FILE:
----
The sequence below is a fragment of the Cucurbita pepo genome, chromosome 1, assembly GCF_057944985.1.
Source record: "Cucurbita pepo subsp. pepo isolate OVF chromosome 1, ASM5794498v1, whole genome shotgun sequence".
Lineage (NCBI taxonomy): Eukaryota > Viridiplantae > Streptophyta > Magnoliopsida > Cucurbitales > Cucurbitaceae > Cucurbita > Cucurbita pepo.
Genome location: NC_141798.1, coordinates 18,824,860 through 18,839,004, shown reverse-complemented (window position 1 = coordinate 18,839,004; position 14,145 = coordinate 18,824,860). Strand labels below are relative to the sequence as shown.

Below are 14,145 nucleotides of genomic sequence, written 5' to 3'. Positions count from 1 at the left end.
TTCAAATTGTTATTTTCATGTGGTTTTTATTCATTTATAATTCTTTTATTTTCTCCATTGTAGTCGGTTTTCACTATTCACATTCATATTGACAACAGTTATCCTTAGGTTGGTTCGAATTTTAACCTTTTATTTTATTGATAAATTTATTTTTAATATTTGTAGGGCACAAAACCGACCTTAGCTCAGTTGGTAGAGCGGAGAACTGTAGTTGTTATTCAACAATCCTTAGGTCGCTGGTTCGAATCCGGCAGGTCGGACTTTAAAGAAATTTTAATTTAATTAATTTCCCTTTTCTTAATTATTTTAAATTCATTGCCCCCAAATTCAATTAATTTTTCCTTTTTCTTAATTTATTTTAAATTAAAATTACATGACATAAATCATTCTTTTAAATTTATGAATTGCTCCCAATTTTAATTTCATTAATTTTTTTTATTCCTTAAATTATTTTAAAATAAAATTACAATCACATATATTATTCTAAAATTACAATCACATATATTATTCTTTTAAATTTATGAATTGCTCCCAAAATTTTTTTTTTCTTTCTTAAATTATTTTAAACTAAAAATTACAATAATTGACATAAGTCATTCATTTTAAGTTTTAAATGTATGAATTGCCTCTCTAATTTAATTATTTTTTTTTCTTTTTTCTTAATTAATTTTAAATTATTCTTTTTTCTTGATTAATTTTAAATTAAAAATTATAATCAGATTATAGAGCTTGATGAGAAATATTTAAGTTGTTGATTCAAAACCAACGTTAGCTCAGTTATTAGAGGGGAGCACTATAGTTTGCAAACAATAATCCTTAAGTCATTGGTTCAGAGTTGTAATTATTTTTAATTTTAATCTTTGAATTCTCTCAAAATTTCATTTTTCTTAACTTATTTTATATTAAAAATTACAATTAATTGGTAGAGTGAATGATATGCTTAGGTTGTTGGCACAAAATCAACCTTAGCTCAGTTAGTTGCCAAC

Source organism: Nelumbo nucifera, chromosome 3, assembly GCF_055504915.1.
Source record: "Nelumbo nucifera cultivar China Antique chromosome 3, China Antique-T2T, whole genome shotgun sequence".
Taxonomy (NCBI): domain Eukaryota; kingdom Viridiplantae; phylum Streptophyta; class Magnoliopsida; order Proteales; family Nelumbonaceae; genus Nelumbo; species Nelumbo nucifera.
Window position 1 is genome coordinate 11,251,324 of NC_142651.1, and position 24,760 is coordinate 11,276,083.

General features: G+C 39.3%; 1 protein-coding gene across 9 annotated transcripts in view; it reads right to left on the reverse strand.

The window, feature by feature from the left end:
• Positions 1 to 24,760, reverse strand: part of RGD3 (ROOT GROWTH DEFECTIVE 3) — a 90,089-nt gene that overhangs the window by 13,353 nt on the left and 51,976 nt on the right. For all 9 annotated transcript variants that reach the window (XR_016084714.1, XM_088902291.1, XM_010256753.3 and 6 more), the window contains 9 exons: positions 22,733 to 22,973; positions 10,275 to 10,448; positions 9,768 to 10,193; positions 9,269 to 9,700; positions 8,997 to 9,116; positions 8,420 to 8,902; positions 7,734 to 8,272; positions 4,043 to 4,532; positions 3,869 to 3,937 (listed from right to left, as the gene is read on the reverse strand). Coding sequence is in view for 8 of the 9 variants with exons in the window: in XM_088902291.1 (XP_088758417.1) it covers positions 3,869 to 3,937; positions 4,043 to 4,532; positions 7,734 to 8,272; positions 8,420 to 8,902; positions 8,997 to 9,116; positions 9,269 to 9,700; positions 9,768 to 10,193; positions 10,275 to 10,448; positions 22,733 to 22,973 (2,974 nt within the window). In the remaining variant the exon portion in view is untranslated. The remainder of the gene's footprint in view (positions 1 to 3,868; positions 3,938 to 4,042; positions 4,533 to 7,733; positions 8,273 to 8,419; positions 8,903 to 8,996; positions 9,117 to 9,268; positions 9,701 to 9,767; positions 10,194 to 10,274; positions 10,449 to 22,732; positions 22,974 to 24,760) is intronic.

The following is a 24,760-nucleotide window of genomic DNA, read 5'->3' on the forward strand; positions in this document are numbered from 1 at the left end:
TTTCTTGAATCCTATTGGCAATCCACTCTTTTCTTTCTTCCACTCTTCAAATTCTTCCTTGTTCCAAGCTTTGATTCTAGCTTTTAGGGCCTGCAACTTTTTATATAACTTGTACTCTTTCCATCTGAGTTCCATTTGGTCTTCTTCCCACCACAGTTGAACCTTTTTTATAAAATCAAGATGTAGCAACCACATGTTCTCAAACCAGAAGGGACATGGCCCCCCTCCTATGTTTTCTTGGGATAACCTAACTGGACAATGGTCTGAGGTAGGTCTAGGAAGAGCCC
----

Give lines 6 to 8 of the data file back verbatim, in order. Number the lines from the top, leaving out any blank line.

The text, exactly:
TTCAAATTGTTATTTTCATGTGGTTTTTATTCATTTATAATTCTTTTATTTTCTCCATTGTAGTCGGTTTTCACTATTCACATTCATATTGACAACAGTTATCCTTAGGTTGGTTCGAATTTTAACCTTTTATTTTATTGATAAATTTATTTTTAATATTTGTAGGGCACAAAACCGACCTTAGCTCAGTTGGTAGAGCGGAGAACTGTAGTTGTTATTCAACAATCCTTAGGTCGCTGGTTCGAATCCGGCAGGTCGGACTTTAAAGAAATTTTAATTTAATTAATTTCCCTTTTCTTAATTATTTTAAATTCATTGCCCCCAAATTCAATTAATTTTTCCTTTTTCTTAATTTATTTTAAATTAAAATTACATGACATAAATCATTCTTTTAAATTTATGAATTGCTCCCAATTTTAATTTCATTAATTTTTTTTATTCCTTAAATTATTTTAAAATAAAATTACAATCACATATATTATTCTAAAATTACAATCACATATATTATTCTTTTAAATTTATGAATTGCTCCCAAAATTTTTTTTTTCTTTCTTAAATTATTTTAAACTAAAAATTACAATAATTGACATAAGTCATTCATTTTAAGTTTTAAATGTATGAATTGCCTCTCTAATTTAATTATTTTTTTTTCTTTTTTCTTAATTAATTTTAAATTATTCTTTTTTCTTGATTAATTTTAAATTAAAAATTATAATCAGATTATAGAGCTTGATGAGAAATATTTAAGTTGTTGATTCAAAACCAACGTTAGCTCAGTTATTAGAGGGGAGCACTATAGTTTGCAAACAATAATCCTTAAGTCATTGGTTCAGAGTTGTAATTATTTTTAATTTTAATCTTTGAATTCTCTCAAAATTTCATTTTTCTTAACTTATTTTATATTAAAAATTACAATTAATTGGTAGAGTGAATGATATGCTTAGGTTGTTGGCACAAAATCAACCTTAGCTCAGTTAGTTGCCAAC

Source organism: Nelumbo nucifera, chromosome 3, assembly GCF_055504915.1.
Source record: "Nelumbo nucifera cultivar China Antique chromosome 3, China Antique-T2T, whole genome shotgun sequence".